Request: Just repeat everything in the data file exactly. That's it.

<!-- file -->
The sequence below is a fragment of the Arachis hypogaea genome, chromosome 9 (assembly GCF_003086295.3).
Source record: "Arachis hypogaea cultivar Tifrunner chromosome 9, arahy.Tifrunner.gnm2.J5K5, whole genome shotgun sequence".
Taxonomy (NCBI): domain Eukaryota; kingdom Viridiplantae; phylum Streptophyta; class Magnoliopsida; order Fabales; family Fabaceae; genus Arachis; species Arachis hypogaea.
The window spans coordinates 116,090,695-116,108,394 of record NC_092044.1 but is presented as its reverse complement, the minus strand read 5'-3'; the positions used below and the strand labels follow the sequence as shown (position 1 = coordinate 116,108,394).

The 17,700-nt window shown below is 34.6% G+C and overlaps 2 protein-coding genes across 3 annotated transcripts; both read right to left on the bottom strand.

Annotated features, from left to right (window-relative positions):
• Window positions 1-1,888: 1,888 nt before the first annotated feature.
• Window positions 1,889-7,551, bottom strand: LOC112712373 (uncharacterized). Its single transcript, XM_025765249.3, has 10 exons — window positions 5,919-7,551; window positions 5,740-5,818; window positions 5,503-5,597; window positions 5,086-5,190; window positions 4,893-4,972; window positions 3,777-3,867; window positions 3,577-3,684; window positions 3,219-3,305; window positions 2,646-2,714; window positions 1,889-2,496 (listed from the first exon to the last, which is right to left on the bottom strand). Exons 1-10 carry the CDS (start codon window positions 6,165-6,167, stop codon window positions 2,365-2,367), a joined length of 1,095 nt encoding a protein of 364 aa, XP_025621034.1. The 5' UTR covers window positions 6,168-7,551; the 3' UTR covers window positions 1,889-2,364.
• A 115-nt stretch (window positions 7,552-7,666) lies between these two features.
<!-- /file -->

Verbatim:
The sequence below is a fragment of the Arachis hypogaea genome, chromosome 9 (assembly GCF_003086295.3).
Source record: "Arachis hypogaea cultivar Tifrunner chromosome 9, arahy.Tifrunner.gnm2.J5K5, whole genome shotgun sequence".
Taxonomy (NCBI): domain Eukaryota; kingdom Viridiplantae; phylum Streptophyta; class Magnoliopsida; order Fabales; family Fabaceae; genus Arachis; species Arachis hypogaea.
The window spans coordinates 116,090,695-116,108,394 of record NC_092044.1 but is presented as its reverse complement, the minus strand read 5'-3'; the positions used below and the strand labels follow the sequence as shown (position 1 = coordinate 116,108,394).

The 17,700-nt window shown below is 34.6% G+C and overlaps 2 protein-coding genes across 3 annotated transcripts; both read right to left on the bottom strand.

Annotated features, from left to right (window-relative positions):
• Window positions 1-1,888: 1,888 nt before the first annotated feature.
• Window positions 1,889-7,551, bottom strand: LOC112712373 (uncharacterized). Its single transcript, XM_025765249.3, has 10 exons — window positions 5,919-7,551; window positions 5,740-5,818; window positions 5,503-5,597; window positions 5,086-5,190; window positions 4,893-4,972; window positions 3,777-3,867; window positions 3,577-3,684; window positions 3,219-3,305; window positions 2,646-2,714; window positions 1,889-2,496 (listed from the first exon to the last, which is right to left on the bottom strand). Exons 1-10 carry the CDS (start codon window positions 6,165-6,167, stop codon window positions 2,365-2,367), a joined length of 1,095 nt encoding a protein of 364 aa, XP_025621034.1. The 5' UTR covers window positions 6,168-7,551; the 3' UTR covers window positions 1,889-2,364.
• A 115-nt stretch (window positions 7,552-7,666) lies between these two features.